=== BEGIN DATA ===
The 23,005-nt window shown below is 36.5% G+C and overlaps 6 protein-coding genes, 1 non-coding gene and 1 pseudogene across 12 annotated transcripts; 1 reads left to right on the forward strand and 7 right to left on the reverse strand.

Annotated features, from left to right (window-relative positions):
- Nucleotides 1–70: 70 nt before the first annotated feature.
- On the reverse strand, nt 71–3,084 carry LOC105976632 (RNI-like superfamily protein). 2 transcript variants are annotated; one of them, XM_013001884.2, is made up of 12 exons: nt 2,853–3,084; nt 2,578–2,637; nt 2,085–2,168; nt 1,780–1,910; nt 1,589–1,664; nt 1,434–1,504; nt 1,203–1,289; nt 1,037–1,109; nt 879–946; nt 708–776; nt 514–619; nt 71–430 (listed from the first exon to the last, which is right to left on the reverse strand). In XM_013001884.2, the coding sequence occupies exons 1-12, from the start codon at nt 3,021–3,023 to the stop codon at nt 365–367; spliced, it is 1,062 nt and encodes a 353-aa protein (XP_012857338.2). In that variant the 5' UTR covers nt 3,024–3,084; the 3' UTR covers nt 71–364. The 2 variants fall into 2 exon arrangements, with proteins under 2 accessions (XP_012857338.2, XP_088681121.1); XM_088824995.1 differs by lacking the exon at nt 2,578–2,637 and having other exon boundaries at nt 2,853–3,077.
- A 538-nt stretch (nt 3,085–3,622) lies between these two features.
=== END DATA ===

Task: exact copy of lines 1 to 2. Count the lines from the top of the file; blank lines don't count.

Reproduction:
The 23,005-nt window shown below is 36.5% G+C and overlaps 6 protein-coding genes, 1 non-coding gene and 1 pseudogene across 12 annotated transcripts; 1 reads left to right on the forward strand and 7 right to left on the reverse strand.

Annotated features, from left to right (window-relative positions):